SC order on developmental projects applicable not just to SilverLine: Kerala HC
Kochi, Mar 29: Admitting it was wrong to stall the SilverLine project as pointed out by the Supreme Court, the Kerala High Court on Tuesday said the apex court has observed there needs to be a pan-India approach in such matters and therefore, this standard would be applicable to other projects in the country which face the same opposition as faced by the semi-high speed rail corridor in the southern state.
The high court was referring to a recent ruling by the apex court directing a hands-off approach by the courts in dealing with pleas opposing major developmental projects in the country.
Justice Devan Ramachandran said in view of that ruling and the apex court's Monday (March 28) decision, dismissing the appeals against a high court order permitting the Kerala government to go ahead with its SilverLine survey, all large scale projects, including waterways, national highways and bullet trains, have to be dealt with the same yardstick.
The Supreme Court on Monday turned down a batch of appeals against the Kerala HC order stating the state government has the powers to conduct a survey and mark properties appropriately for conducting a social impact assessment (SIA) in connection with the SilverLine project.
A bench of Justices M R Shah and B V Nagarathna dismissed the appeals and observed that the "prestigious project couldn't have been stalled by a single judge" of the high court.
The Supreme Court is absolutely right. This court should not have stalled the project. I definitely stand corrected. We need to have a pan-India approach. Now every project in India would be measured by the same yardstick," the judge said.
In a possible reference to the opposition to the Mumbai-Ahmedabad High Speed Rail Corridor by some political parties, Justice Ramachandran also said "those trying to implement projects here, would be opposing it at other places and therefore, this Supreme Court order would be applicable to them too".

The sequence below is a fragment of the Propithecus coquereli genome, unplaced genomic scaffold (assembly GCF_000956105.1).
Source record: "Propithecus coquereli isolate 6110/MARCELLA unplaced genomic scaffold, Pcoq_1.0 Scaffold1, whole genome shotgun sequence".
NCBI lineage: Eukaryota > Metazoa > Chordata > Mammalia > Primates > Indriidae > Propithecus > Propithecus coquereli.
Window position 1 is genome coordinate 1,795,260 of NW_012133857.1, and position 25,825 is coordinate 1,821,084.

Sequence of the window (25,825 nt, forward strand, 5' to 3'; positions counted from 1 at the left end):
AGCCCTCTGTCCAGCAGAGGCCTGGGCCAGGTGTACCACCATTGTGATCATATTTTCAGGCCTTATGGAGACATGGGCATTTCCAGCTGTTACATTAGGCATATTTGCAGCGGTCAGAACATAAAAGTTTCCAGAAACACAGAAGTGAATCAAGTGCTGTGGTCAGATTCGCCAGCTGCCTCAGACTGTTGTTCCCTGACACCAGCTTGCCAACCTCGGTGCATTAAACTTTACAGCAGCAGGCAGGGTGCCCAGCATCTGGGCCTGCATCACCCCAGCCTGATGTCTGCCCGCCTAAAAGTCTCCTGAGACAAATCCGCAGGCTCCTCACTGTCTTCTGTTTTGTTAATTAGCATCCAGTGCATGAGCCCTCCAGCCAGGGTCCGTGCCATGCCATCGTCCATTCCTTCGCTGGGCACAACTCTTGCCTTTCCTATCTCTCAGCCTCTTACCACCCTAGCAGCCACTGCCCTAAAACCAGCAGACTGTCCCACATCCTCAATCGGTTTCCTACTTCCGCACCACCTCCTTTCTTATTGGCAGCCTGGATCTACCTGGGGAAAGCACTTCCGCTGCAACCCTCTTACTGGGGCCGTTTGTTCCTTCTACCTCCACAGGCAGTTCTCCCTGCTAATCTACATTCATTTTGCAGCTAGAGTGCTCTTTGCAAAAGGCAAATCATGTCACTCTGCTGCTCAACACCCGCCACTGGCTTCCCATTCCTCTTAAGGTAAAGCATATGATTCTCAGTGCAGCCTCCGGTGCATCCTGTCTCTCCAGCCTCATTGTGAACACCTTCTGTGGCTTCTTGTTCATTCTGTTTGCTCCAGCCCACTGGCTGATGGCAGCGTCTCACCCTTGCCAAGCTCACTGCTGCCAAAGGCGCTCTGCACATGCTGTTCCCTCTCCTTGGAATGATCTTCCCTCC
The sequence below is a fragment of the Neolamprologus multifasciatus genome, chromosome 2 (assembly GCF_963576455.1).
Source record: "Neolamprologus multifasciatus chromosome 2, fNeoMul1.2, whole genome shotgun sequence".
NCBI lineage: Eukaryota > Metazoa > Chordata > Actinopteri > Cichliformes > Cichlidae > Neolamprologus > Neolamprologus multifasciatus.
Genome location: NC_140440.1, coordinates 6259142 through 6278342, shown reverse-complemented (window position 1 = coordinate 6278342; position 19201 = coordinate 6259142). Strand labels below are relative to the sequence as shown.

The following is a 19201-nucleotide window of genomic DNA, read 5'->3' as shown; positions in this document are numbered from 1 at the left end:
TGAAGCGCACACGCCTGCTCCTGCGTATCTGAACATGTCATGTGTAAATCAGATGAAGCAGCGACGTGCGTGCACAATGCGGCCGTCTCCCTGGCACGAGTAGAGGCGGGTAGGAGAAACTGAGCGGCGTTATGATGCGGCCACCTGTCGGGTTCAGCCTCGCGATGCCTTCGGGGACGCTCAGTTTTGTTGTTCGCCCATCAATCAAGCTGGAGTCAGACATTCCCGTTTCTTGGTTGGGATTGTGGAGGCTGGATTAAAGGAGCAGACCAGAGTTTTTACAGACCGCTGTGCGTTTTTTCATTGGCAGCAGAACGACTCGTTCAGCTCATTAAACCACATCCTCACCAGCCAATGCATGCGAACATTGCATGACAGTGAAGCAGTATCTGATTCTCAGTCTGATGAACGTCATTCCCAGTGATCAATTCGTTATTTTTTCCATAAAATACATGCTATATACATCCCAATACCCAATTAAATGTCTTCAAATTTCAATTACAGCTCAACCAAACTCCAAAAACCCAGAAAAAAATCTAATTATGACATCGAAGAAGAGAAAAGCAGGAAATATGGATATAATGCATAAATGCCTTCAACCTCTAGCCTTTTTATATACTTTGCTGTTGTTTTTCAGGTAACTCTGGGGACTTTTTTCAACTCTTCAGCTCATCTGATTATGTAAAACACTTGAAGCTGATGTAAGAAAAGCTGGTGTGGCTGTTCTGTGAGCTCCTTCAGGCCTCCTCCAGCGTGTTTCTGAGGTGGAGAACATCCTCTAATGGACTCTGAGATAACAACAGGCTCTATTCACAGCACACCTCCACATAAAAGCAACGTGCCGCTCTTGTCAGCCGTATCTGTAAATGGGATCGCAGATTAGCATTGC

The observations by the high court came during hearing of several pleas opposing the ongoing SilverLine survey process as well as the type of stones laid by the K-Rail - a joint venture of the Kerala government and the Railway Ministry for developing railway infrastructure in the southern state.
Along with the observations, the high court also posed some queries to the state government - "Why the concrete poles instead of ordinary stones? Why do you want to scare the people using such stones? Are these stones permanent or would they be changed with change in alignment? Will the stones be removed after carrying out the SIA? Can the property so marked be used by owners for sale or mortgage?" The high court left it to the state government to answer these queries on the next date of hearing - April 6 - when, it said, these matters would be possibly disposed of by saying that the survey is for a Social Impact Assessment (SIA) study.
Justice Ramachandran said even the apex court has observed that the survey was for an SIA.
The judge also said the state government can do whatever it wants as per the law and that the endeavour of the high court was only to ensure the project is implemented as per the law.
"We were only trying to tell you that SilverLine should be on the proper rails," the court added.
Some of the judge's observations were objected to by the senior government pleader, appearing for the state, who said that such "statements" put them in a "helpless" situation as these are widely reported by the media.
The Kerala government's ambitious SilverLine project is being opposed in various parts of the state with the general public as well as Congress-led UDF opposition and the BJP protesting against the survey wherever it is being conducted.
Women and children too were seen participating in the protests where agitators not only blocked K-Rail officials, supported by the police, from laying the concrete poles as part of the survey, they also removed the installed poles from several places.
The 530-kilometre long SilverLine semi-high speed rail corridor which starts from Thiruvananthapuram will have stoppages at Kollam, Chengannur, Kottayam, Ernakulam, Thrissur, Tirur, Kozhikode and Kannur before reaching Kasaragod. The entire journey from one end to the other is expected to take around four hours.